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With eight Federal Reserve rate hikes in the past couple of years, banks are finally raising interest rates on savings accounts. You might not have noticed this trend if you still use a traditional bank, though.
In fact, refusing to consider moving your savings to an online bank can cost you a lot of money.
While interest rates have risen at both brick-and-mortar and online institutions, they’re a whopping 454 percent higher at online banks than at traditional banks, according to Ken Tumin, founder of DepositAccounts.com.
He reports on CBS MoneyWatch that over the past two years, the following increases in the average annual percentage yield (APY) have been seen:
- At banks and credit unions (the vast majority of which are brick-and-mortar institutions), from 0.18 percent to 0.24 percent
- At internet banks, from 0.72 percent to 1.33 percent
If you do a little research, you can gain even more. One shortcut to finding the best interest rate for your money is to use a free online resource like Money Talks News’ savings account comparison tool.
Tumin notes that some online banks offer APYs of as much as 2 percent.
“Suffice to say, consumers are losing out if they stick with their longtime brick-and-mortar banks and don’t switch to an internet bank,” he says.
Why online banks can offer more
Online banks, also known as internet banks, don’t operate branches, which is key to the financial advantages they tend to offer customers.
As we note in “10 Tips for Finding a Bank With More Bang for Your Buck”:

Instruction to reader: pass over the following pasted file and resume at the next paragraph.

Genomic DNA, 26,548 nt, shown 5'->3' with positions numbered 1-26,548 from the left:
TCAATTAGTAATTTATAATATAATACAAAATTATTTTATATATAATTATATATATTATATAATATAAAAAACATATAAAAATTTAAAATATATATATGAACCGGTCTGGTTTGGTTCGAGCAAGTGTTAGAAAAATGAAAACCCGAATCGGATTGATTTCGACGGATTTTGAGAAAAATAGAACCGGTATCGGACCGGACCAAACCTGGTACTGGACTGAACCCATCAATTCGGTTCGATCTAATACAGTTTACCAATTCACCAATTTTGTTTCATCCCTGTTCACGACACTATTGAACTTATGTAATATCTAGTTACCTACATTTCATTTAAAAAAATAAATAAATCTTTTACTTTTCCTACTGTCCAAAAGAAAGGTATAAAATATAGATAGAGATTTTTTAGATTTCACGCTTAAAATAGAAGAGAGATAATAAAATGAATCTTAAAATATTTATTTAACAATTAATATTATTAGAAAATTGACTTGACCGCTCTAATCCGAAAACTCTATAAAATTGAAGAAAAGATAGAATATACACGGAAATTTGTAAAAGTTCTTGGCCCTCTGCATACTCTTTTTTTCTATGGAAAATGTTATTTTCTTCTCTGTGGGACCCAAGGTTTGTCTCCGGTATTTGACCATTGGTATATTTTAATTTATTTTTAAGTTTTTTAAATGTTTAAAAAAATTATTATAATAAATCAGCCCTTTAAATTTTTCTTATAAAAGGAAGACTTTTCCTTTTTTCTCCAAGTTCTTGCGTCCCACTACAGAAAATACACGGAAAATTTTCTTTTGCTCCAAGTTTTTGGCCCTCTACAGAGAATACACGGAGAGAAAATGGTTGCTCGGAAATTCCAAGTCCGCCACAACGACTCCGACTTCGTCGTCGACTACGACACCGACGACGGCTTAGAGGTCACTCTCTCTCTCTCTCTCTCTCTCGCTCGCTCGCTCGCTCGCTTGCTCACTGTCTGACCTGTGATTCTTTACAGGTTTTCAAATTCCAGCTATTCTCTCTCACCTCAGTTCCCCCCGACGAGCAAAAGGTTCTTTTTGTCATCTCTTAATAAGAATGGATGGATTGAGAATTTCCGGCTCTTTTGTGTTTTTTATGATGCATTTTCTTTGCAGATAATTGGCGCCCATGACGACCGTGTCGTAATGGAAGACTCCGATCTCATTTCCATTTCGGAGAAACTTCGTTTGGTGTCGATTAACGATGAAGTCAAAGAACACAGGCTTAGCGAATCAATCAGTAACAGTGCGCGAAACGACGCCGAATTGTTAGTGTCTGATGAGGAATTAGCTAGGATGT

“They don’t need to maintain a network of brick-and-mortar branches, so their expenses are lower, which can mean they pay higher interest rates and charge lower fees.”
Still, a lot of people are unaware that switching to an online bank is an easy way to dramatically boost their returns.
A recent WalletHub survey found that 62 percent of people do not know that online-only banks offer higher interest rates and lower fees than their brick-and-mortar counterparts.
If you’re worried that internet banks are not as safe as traditional banks, fear not. Money Talks News founder Stacy Johnson explains why in “2-Minute Money Manager: Are Online, Internet-Only Banks Safe?“:
“I get this type of question a lot: ‘Are online banks safe?’ Short answer: Yes, online-only banks are safe, providing they have FDIC insurance. The Federal Deposit Insurance Corp. is what insures bank accounts. Taxpayer dollars support the FDIC. So, if a bank has FDIC insurance, your accounts are insured up to $250,000.”
To find out whether a banking institution is FDIC-insured, search for the bank using the FDIC’s free BankFind tool. It will tell you whether the institution is actively insured and related details.
The bottom line: Don’t overlook switching to an online bank. And if you have an online account now, think twice before moving those savings into a traditional bank account. You could risk sending 454 percent in future returns down the drain.
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